The green circle marks the date when Egypt hit its peak of petroleum production in 1996, and the blue circle and arrow marks when exports had fallen by 50%, just six years after peak production. 

The gap between those two events, six years, is a very short amount of time to adjust to the new reality -- too short, as it turns out. Such is the nature of a double exponential working against you. 

[Note:  For the energy purists, this chart from the Energy Information Agency (EIA) misrepresents things somewhat. Egypt's domestic oil consumption and production are virtually identical right now, but Egypt has the largest oil refining sector in Africa, which skews their petroleum imports to the negative side. But whether Egypt became a new petroleum importer this year or in 2007 is essentially a historical blink, and the story told by the trajectory of the chart is little changed by small matters of timing.]

Any country that has to import both oil and food is living on borrowed time. It was only a matter of time before something gave way, and apparently that time is now.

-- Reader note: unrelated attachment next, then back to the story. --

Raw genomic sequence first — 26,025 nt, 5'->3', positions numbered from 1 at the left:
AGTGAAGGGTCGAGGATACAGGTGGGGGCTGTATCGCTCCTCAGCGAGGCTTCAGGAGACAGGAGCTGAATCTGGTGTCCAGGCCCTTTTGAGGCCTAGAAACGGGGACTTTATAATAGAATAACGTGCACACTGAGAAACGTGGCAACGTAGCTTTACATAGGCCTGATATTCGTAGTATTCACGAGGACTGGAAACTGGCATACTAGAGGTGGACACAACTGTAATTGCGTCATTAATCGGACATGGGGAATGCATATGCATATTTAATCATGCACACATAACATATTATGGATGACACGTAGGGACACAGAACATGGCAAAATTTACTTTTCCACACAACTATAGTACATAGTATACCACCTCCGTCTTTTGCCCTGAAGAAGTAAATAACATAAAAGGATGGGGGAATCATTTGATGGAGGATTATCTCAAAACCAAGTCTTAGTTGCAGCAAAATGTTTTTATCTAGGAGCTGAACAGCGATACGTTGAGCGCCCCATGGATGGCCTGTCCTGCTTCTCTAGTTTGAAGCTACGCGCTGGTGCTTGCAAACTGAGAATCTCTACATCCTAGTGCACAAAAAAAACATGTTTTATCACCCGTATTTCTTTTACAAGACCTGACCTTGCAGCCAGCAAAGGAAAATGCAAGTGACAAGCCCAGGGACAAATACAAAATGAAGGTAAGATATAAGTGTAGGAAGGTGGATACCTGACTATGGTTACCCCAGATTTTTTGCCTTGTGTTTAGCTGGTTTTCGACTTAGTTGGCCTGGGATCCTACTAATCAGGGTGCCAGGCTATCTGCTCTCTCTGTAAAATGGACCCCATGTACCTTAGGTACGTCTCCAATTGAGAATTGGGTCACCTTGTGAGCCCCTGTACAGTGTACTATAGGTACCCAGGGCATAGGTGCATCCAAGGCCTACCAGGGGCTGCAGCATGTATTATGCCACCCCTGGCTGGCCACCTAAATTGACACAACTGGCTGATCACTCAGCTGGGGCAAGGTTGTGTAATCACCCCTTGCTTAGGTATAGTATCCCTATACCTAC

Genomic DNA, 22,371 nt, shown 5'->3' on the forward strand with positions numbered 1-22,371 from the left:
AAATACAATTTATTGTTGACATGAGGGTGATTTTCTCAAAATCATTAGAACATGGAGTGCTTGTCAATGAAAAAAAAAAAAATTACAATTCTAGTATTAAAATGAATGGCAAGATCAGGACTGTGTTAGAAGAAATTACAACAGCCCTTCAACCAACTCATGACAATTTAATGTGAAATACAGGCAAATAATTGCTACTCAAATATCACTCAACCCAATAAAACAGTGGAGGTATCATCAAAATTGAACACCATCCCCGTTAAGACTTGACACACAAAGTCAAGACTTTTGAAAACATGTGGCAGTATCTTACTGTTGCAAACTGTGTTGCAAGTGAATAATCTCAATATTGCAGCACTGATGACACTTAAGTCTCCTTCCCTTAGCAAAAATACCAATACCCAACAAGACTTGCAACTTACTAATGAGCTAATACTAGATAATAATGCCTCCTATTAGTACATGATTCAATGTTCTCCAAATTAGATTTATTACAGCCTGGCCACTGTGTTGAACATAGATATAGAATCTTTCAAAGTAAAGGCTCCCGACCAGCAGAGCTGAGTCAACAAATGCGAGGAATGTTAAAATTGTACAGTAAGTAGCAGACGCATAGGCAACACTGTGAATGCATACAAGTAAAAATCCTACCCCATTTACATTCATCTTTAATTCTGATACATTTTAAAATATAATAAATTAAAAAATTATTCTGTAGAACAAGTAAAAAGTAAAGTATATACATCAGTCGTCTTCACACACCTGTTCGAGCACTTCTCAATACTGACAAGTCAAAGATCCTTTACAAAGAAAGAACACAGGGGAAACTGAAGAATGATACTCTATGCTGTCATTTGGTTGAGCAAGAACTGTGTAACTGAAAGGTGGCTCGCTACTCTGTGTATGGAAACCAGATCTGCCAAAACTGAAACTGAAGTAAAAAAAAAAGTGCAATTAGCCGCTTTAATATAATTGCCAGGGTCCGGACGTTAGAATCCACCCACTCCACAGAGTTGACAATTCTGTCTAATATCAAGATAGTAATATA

Hillary Clinton actually spoke something approximating the truth about this fact recently, although she was referring to the entire region, but nonetheless, it was an unusual moment of clarity for the US political structure:

Hillary Clinton: Middle East facing 'perfect storm'

US Secretary of State Hillary Clinton has said the Middle East is facing a "perfect storm" of unrest and nations must embrace democratic change.

Speaking in Munich, Mrs Clinton said the status quo in the region was "simply not sustainable". "The region is being battered by a perfect storm of powerful trends.

"This is what has driven demonstrators into the streets of Tunis, Cairo, and cities throughout the region. The status quo is simply not sustainable."

She said that with water shortages and oil running out, governments may be able to hold back the tide of change for a short while but not for long.